Charles S. Fuchs
Diets with higher nut consumption appeared to be associated with reduced risk for disease recurrence and mortality among patients with stage III colon cancer, according to results from the prospective, observational CALGB 89803 study.
Observational studies have suggested diet and lifestyle factors — such as type 2 diabetes, obesity, sedentary lifestyle, Western-pattern diet, increased dietary glycemic load and high intake of sugar-sweetened beverages — are associated with risk for colon cancer recurrence and death. Although nut intake is associated with lower risk for type 2 diabetes, metabolic syndrome and insulin resistance, whether nut consumption had an effect of colon cancer recurrence and survival had not been known.
“These studies support the hypothesis that behaviors that make you less insulin resistant, including eating nuts, seem to improve outcomes in colon cancer,” Charles S. Fuchs, MD, MPH, director of the Yale Cancer Center, said in a press release. “However, we don’t know yet what exactly about nuts is beneficial.”
Fuchs and colleagues evaluated data from 826 patients with stage III colon cancer who reported dietary intake on a food frequency questionnaire while enrolled in a randomized trial of adjuvant chemotherapy.
During a median 6.5 years of follow-up, 199 patients experienced recurrence or developed new primary tumors and 177 patients died, 39 of whom died without documented cancer recurrence.
Researchers considered nut consumption levels as never (n = 145; median age, 64 years), less than one serving per month (n = 98; median age, 60 years), one to three servings per month (n = 211; median age, 58 years), one serving per week (n = 214; median age, 59 years), or two or more servings per week (n = 158; median age, 62 years).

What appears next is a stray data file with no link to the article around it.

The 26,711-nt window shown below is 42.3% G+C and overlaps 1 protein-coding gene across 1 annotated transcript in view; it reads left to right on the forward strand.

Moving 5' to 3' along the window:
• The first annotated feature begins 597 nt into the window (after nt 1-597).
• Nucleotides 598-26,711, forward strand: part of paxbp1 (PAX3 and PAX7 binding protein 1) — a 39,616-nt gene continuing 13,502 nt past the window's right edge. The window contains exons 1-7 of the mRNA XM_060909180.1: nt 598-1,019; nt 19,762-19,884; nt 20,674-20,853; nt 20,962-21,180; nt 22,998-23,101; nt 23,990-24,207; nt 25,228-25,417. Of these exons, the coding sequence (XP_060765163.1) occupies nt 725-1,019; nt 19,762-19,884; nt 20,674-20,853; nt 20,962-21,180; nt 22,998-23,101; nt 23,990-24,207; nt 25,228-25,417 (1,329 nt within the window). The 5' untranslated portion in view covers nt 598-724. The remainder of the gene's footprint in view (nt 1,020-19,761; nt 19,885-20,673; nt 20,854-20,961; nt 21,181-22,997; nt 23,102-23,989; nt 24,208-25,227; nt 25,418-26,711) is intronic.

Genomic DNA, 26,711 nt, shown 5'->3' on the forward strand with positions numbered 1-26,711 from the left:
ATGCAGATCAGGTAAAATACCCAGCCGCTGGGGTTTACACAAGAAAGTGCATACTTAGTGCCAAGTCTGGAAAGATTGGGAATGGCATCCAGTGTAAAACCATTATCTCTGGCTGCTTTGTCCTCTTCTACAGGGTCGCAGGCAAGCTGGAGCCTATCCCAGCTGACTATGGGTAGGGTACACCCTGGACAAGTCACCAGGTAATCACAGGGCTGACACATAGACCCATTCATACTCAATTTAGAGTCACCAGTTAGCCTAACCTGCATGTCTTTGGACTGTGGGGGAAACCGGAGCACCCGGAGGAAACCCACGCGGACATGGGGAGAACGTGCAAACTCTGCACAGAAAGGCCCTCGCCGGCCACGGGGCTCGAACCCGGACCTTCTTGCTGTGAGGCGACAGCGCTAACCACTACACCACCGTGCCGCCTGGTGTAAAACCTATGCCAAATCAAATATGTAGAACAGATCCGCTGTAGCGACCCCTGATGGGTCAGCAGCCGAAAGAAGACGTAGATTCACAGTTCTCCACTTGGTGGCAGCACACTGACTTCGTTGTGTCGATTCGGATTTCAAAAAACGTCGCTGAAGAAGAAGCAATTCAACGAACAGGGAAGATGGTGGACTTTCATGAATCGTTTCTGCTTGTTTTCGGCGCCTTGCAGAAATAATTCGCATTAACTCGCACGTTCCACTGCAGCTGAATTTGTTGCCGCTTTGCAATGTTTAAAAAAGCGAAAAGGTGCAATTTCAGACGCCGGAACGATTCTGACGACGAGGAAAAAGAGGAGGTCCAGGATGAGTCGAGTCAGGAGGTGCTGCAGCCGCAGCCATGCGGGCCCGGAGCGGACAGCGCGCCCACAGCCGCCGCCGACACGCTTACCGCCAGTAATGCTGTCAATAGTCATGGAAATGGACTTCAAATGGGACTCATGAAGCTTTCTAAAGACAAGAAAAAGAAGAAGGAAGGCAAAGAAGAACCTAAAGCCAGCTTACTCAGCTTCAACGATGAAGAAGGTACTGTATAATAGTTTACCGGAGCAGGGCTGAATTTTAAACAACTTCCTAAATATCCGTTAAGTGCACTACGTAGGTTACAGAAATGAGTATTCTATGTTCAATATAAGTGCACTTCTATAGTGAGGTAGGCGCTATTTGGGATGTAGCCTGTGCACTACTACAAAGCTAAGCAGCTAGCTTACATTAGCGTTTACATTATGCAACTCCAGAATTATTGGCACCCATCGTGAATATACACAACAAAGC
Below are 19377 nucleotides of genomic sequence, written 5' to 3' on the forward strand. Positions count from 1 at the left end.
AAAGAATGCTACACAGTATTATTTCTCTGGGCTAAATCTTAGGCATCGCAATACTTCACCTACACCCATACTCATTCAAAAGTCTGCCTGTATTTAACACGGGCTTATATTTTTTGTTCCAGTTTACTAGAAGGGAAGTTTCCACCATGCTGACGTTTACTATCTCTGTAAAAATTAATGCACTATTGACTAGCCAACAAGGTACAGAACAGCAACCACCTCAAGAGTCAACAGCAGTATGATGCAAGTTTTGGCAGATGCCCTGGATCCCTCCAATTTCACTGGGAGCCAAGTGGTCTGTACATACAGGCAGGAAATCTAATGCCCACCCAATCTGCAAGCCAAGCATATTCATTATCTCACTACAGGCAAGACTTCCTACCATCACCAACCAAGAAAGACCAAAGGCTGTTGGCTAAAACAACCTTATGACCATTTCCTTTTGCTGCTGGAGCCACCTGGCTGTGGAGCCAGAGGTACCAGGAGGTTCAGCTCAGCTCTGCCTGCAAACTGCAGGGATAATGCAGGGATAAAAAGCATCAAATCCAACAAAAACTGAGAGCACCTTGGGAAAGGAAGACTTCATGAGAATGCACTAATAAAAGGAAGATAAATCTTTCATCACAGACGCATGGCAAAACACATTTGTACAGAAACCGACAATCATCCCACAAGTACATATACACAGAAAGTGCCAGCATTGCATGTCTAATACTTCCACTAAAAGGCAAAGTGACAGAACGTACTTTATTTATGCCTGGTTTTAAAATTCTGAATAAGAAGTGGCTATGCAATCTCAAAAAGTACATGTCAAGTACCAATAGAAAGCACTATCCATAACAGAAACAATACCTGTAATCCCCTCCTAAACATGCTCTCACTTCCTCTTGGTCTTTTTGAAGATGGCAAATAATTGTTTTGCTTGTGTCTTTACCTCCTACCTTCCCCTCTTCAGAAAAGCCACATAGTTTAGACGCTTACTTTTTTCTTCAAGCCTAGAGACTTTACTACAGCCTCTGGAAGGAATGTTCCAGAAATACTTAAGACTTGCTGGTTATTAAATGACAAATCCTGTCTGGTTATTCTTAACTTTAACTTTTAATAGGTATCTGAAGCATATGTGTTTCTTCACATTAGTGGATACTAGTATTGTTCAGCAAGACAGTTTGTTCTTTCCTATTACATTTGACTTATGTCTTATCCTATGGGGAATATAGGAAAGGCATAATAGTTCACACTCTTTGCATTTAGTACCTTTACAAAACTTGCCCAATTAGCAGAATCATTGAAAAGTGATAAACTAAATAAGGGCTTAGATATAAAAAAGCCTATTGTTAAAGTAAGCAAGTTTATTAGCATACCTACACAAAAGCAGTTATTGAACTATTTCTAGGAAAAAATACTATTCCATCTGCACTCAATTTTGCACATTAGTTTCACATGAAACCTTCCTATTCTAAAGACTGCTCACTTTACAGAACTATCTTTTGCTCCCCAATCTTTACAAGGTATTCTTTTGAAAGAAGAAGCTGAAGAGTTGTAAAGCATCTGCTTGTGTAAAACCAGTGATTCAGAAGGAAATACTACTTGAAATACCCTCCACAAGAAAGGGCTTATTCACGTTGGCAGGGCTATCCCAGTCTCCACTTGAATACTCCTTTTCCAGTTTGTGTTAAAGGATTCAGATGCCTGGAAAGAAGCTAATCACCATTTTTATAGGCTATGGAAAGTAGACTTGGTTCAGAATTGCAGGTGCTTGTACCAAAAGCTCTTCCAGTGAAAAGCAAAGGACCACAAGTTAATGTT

Compared with patients who did not eat nuts, those in the highest category of consumption demonstrated improved DFS (HR = 0.58; 95% CI, 0.37-0.92) and OS (HR = 0.43; 95% CI, 0.25-0.74), with a trend toward improved RFS (HR = 0.7; 95% CI, 0.42-1.16).
Subgroup analyses showed the improvement was confined to consumption of tree nuts — which include almonds, walnuts, hazelnuts, cashews and pecans — for DFS (HR = 0.54; 95% CI, 0.34-0.85) and OS (HR = 0.47; 95% CI, 0.27-0.82).
Researchers found no association between the consumption of peanut butter and improved outcomes.
The association of total nut intake on improved outcomes persisted in analyses that considered other known colon cancer recurrence risk factors.
Patients may be wary of nut consumption due to their greater fat content, according to the researchers.
“People ask me if increasing nut consumption will lead to obesity, which leads to worse outcomes,” Fuchs said. “But, what’s really interesting is that in our studies, and across the scientific literature in general, regular consumers of nuts tend to be leaner.”
Researchers noted the study may be limited by the self-reported nut intake and measurement error. Also, although the findings further support the role of diet and lifestyle as modifiable risk factors for colon cancer, the observation study does not support causality.
“Overall, we are working to apply the same rigorous science to the understanding of diet and lifestyles in the colon cancer patient population that we apply to defining new drugs,” Fuchs said. – by Alexandra Todak
Disclosures: Fuchs reports leadership role with CytomXTherapuetics, and consultant/advisory roles with Agios, Eli Lilly, Entrinisic Health, Five Prime Therapeutics, Genentech, Gilead Sciences, KEW Group, Merck, Merrimack and Taiho Pharmaceutical.